I've said it before, I would love to be a singer. But in a cruel twist of fate, the universe gave me the spirit of a singer, without the actual ability. What I lack in vocal chops though, I always try to make up for in showmanship. This always seems like a fantastic idea at the time, but the following day you are forced to evaluate your behaviour while scoffing Nandos, and sometimes you don't come out on top.
Let me set the scene for you. It's my 29th birthday, I've spent 2 hours getting ready. I'm wearing a Cameo playsuit and Mimco heels I saved especially for the occasion. Guests arrive, partake of the cheese platters I lovingly prepared and we drink wine. About 70% of the first hour at least, we make reasonably appropriate conversation. Except the part when Shaun started talking about the time his friend was on a plane and a woman literally dropped dead right beside him. Oh and we talked about the Michael Douglas cancer thing. And another friend revealed to somebody he'd just met that he steals figs from a tree in Melville street, only to discover he was talking to the owner of that very fig tree.
The hours pass by quickly, more people arrive and suddenly it's 10:30pm and I want to go to karaoke. People don't love karaoke the way I do, so I seized this as my annual opportunity to play the 'it's my birthday, we're doing what I want' card. Three taxis later and we are gathered on the empty dance floor of Montgomery's, the only Karaoke bar in town. I don't even remember who sang first, but after my Musical Motivation, I had one thing on my mind.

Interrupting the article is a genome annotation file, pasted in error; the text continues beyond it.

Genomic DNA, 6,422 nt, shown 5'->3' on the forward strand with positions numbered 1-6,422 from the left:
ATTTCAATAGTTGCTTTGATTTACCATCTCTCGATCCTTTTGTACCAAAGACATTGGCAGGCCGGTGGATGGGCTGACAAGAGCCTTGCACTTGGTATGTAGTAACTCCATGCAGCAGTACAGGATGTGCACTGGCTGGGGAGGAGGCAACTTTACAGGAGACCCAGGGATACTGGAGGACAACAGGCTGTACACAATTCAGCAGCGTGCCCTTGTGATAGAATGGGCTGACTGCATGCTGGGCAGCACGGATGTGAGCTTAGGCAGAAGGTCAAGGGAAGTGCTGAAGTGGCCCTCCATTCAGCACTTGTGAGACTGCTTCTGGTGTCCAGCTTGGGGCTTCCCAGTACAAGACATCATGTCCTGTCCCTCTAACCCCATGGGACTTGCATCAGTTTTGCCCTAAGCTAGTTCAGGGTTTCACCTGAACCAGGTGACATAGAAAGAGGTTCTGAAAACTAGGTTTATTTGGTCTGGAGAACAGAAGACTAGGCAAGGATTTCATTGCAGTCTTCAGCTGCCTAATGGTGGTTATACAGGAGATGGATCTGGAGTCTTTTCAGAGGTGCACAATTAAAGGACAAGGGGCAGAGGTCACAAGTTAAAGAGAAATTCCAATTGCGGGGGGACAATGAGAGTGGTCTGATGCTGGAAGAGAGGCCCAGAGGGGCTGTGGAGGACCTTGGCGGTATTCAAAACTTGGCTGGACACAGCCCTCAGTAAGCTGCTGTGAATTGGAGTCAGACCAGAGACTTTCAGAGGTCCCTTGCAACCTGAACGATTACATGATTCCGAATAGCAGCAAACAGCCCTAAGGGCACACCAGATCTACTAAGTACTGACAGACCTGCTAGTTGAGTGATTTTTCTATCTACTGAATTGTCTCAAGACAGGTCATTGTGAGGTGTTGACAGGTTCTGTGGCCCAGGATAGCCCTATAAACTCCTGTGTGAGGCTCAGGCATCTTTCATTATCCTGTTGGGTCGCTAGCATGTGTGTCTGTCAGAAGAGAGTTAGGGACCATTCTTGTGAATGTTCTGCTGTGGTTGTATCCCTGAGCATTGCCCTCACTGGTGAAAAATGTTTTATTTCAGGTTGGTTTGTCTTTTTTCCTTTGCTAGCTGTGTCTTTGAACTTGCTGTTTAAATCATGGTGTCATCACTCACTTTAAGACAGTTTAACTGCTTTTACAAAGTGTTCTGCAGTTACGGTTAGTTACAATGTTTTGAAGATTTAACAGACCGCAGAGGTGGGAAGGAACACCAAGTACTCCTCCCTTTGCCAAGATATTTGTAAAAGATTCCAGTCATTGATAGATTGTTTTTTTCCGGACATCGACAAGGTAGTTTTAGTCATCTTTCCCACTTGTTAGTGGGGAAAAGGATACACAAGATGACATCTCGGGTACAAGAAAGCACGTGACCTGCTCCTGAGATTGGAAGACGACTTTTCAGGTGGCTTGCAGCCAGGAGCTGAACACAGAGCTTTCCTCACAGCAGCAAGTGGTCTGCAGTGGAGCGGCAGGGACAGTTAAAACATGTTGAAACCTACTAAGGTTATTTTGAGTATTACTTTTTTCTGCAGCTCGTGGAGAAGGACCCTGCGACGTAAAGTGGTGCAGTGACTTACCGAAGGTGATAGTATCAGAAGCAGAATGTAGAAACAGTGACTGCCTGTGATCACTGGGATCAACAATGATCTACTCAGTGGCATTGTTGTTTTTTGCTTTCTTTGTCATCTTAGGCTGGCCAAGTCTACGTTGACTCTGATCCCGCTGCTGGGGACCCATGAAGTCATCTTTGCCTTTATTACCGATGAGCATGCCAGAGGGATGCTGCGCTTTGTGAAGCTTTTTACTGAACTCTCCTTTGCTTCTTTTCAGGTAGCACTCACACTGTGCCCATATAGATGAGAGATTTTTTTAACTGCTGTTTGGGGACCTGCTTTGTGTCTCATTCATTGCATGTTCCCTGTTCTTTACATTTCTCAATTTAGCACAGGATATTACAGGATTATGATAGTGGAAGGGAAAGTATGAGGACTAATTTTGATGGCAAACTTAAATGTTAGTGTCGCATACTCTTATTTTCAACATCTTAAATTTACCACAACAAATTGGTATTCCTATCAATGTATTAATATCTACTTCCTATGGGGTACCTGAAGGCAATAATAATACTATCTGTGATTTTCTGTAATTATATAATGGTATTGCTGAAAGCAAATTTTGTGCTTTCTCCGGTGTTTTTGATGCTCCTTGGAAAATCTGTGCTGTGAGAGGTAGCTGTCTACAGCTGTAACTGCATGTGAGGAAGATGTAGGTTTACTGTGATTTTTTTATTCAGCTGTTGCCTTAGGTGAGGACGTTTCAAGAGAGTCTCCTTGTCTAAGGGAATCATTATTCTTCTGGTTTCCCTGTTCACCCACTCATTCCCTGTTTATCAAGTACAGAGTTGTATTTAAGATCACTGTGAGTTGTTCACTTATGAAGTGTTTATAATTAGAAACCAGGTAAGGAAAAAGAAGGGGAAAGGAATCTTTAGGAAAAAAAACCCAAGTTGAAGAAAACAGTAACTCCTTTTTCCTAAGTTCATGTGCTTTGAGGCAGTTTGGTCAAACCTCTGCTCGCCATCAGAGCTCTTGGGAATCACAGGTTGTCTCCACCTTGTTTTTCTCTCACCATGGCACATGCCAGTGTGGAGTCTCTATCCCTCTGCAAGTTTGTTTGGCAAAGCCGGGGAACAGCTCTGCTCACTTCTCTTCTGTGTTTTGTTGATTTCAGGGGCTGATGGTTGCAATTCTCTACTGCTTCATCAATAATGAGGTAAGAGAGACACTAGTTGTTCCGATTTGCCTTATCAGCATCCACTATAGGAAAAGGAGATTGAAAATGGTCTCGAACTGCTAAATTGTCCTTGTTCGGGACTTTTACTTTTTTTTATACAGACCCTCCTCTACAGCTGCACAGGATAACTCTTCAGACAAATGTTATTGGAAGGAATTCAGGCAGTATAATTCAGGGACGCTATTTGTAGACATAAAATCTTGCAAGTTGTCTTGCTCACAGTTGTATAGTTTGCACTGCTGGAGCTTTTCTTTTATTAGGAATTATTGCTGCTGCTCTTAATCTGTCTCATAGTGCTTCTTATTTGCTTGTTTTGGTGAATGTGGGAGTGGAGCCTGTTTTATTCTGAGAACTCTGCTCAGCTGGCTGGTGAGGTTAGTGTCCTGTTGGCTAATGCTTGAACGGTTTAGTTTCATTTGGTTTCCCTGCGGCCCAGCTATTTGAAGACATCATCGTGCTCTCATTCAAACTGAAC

When I take the stage to sing some BT, the karaoke machine breaks. It's a devastating blow. What if it doesn't come back on? They actually took the song books away...the outlook was bleak as I sipped my pint and stared at the ominous fuzz on the screen. Thankfully, the birthday gods smiled on me and I was once again, microphone in hand, ready to get my 80s on.
I remember I started strongly with the slow 'Turn around...every now and then I get a little bit lonely and you're never coming round.' It felt good, my spirit mother was with me. My friends, several metres away were staring back, I think, enthusiastically. I decided to make use of the vast empty space in front of me and started prancing around like Roxy Hart if she were a pony high on cocaine.
Then, as always, I made the decision to ad lib. In my mind, I freestyle like Jay Z. In reality, I am singing about turning 29 and the worry that my ovaries are drying up, all to the tune of Total Eclipse of the Heart. Suddenly, as the song built to its crescendo, I dropped to my knees and belted out (probably completely out of tune) 'Together we can take it to the end of the line, your love is like a shadow on me all of the time!' And as I closed the song, looking at the bewildered faces of the other patrons, I felt compelled to shout 'Well, I can't believe I'm sitting on the floor of Montgomery's in $300 shoes.'
'It was horrific wasn't it?' I asked Bec as I left the stage to probably one pity clap.
'No,' she replied. 'That was in the top 5 moment of my life.'
Undaunted by my initial feelings of concern, I then proceeded to karaoke bomb my friend's performances including She's a Lady and some Taylor Swift, failing to notice that I'd grazed my knee during the knee slide and blood was trickling down my leg.
The following morning, in an effort to assuage my feelings of worry that I had completely embarrassed myself, Kel offered 'Well...you made great use of the space.'